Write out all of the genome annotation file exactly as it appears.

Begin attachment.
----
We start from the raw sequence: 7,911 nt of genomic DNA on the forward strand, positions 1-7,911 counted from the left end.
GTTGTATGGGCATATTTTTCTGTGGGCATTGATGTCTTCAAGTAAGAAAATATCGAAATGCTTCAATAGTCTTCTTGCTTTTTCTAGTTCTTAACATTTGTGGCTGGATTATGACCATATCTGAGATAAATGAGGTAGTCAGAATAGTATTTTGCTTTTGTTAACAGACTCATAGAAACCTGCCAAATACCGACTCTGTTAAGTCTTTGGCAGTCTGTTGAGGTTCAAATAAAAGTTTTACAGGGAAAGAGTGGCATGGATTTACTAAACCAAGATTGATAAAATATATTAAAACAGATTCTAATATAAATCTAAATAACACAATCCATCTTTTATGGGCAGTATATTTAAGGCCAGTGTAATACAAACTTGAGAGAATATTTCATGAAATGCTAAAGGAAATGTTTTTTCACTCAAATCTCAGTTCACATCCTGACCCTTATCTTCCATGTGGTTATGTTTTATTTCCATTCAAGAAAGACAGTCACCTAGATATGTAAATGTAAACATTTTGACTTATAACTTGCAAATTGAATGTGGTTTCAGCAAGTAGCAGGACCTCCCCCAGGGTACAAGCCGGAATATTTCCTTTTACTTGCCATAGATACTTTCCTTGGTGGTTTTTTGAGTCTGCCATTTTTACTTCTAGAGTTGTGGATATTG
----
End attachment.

We start from the raw sequence: 7,911 nt of genomic DNA on the forward strand, positions 1-7,911 counted from the left end.
GTTGTATGGGCATATTTTTCTGTGGGCATTGATGTCTTCAAGTAAGAAAATATCGAAATGCTTCAATAGTCTTCTTGCTTTTTCTAGTTCTTAACATTTGTGGCTGGATTATGACCATATCTGAGATAAATGAGGTAGTCAGAATAGTATTTTGCTTTTGTTAACAGACTCATAGAAACCTGCCAAATACCGACTCTGTTAAGTCTTTGGCAGTCTGTTGAGGTTCAAATAAAAGTTTTACAGGGAAAGAGTGGCATGGATTTACTAAACCAAGATTGATAAAATATATTAAAACAGATTCTAATATAAATCTAAATAACACAATCCATCTTTTATGGGCAGTATATTTAAGGCCAGTGTAATACAAACTTGAGAGAATATTTCATGAAATGCTAAAGGAAATGTTTTTTCACTCAAATCTCAGTTCACATCCTGACCCTTATCTTCCATGTGGTTATGTTTTATTTCCATTCAAGAAAGACAGTCACCTAGATATGTAAATGTAAACATTTTGACTTATAACTTGCAAATTGAATGTGGTTTCAGCAAGTAGCAGGACCTCCCCCAGGGTACAAGCCGGAATATTTCCTTTTACTTGCCATAGATACTTTCCTTGGTGGTTTTTTGAGTCTGCCATTTTTACTTCTAGAGTTGTGGATATTG